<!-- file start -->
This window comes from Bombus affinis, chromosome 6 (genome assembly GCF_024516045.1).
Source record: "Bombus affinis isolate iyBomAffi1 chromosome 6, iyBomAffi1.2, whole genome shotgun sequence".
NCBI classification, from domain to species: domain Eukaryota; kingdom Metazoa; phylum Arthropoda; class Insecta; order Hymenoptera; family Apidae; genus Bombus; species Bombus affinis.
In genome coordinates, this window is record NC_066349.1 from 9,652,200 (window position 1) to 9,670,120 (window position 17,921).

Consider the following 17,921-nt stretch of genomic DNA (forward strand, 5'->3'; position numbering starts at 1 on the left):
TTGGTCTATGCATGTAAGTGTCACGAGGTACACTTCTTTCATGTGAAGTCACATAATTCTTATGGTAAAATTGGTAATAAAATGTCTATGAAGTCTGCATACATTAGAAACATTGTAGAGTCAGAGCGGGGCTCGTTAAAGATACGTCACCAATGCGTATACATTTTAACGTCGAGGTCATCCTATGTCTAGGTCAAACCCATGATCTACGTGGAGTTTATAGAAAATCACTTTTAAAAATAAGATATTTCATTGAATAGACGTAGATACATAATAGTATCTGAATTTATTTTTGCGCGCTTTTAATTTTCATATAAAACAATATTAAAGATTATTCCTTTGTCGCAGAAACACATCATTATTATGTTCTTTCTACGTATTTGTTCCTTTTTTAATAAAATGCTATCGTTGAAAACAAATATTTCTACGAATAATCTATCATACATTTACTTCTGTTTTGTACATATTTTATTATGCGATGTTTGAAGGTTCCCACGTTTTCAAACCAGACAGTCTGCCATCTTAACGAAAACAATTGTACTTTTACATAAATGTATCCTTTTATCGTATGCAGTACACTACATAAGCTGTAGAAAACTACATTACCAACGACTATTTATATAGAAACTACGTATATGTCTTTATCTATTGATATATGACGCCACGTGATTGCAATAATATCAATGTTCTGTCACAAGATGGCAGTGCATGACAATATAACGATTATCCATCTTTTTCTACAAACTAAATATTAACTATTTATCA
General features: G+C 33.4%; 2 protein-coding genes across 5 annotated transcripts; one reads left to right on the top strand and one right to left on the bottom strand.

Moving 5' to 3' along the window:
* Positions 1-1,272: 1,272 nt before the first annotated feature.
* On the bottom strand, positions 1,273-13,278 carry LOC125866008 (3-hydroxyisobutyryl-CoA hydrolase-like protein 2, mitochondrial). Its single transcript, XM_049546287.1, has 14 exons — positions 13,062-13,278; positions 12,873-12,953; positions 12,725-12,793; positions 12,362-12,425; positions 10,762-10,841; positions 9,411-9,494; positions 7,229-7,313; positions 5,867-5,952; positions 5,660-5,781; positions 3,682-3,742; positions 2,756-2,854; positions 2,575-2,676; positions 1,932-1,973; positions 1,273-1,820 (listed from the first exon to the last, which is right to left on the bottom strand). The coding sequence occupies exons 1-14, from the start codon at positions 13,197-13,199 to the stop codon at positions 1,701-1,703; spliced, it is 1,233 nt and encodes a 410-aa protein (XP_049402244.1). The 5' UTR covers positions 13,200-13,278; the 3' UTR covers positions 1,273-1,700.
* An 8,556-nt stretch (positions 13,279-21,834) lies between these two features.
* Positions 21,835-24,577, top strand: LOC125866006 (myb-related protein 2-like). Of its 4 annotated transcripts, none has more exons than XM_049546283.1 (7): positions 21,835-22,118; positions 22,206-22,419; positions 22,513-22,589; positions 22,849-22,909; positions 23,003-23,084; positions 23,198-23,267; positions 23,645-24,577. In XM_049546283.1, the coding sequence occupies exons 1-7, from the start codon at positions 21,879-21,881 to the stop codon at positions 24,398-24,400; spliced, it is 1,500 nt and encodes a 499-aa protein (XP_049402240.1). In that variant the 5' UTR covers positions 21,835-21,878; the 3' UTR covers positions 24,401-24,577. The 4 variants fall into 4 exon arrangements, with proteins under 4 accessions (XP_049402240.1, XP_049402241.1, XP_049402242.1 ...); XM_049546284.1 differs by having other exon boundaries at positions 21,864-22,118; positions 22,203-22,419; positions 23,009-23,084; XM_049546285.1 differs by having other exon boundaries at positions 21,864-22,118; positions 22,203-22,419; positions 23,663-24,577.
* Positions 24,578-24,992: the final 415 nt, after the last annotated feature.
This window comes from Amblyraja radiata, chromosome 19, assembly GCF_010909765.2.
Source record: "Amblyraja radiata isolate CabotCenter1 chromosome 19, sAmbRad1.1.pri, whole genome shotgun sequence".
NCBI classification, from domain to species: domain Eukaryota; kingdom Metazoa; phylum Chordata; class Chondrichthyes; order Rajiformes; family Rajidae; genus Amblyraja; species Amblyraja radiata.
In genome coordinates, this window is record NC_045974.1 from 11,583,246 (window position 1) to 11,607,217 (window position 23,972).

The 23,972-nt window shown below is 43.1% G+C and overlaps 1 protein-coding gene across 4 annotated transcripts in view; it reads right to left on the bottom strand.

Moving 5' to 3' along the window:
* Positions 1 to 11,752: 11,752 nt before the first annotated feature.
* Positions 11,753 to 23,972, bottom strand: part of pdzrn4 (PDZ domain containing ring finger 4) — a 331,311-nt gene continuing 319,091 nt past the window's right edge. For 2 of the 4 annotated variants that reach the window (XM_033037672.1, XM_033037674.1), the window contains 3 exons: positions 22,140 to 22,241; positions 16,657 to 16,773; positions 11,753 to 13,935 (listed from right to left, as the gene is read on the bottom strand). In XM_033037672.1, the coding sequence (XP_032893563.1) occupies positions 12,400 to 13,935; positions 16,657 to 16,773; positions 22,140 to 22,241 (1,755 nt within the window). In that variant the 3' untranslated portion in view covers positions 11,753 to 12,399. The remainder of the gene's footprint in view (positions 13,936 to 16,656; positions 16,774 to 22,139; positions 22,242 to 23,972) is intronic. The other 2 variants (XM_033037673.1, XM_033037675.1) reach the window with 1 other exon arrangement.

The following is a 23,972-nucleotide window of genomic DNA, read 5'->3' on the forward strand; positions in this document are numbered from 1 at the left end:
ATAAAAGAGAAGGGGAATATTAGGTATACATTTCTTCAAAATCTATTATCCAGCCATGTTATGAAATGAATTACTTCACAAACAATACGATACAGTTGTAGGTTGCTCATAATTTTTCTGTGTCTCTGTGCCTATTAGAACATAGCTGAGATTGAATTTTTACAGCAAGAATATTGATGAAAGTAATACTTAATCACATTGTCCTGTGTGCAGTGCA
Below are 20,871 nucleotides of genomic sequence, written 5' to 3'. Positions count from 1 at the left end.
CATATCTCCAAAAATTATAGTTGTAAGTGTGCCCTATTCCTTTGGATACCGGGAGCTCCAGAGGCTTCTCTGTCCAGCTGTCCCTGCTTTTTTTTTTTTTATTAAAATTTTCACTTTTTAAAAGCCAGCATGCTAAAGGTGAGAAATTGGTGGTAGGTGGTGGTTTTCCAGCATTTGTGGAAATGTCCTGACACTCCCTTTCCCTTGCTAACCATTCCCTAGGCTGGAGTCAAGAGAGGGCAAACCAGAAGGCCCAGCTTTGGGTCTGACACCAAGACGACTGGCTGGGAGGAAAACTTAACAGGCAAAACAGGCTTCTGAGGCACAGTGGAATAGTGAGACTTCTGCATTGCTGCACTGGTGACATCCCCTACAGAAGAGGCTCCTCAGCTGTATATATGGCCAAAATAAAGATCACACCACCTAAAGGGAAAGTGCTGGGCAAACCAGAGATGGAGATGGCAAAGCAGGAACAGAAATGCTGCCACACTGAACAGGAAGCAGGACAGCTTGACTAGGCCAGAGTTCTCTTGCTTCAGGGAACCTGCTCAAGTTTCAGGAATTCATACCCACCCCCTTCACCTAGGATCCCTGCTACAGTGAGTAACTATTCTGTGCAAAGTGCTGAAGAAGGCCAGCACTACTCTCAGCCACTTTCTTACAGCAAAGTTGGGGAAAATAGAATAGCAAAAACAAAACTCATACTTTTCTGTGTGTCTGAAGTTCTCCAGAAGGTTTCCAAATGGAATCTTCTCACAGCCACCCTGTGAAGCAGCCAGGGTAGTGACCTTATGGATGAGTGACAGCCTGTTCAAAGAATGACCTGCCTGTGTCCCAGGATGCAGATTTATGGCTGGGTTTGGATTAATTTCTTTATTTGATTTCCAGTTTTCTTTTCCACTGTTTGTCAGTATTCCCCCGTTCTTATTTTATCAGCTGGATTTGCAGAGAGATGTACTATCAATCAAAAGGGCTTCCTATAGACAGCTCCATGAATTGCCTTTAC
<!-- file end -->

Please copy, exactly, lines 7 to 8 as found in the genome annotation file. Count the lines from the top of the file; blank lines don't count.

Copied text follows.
General features: G+C 33.4%; 2 protein-coding genes across 5 annotated transcripts; one reads left to right on the top strand and one right to left on the bottom strand.

Moving 5' to 3' along the window: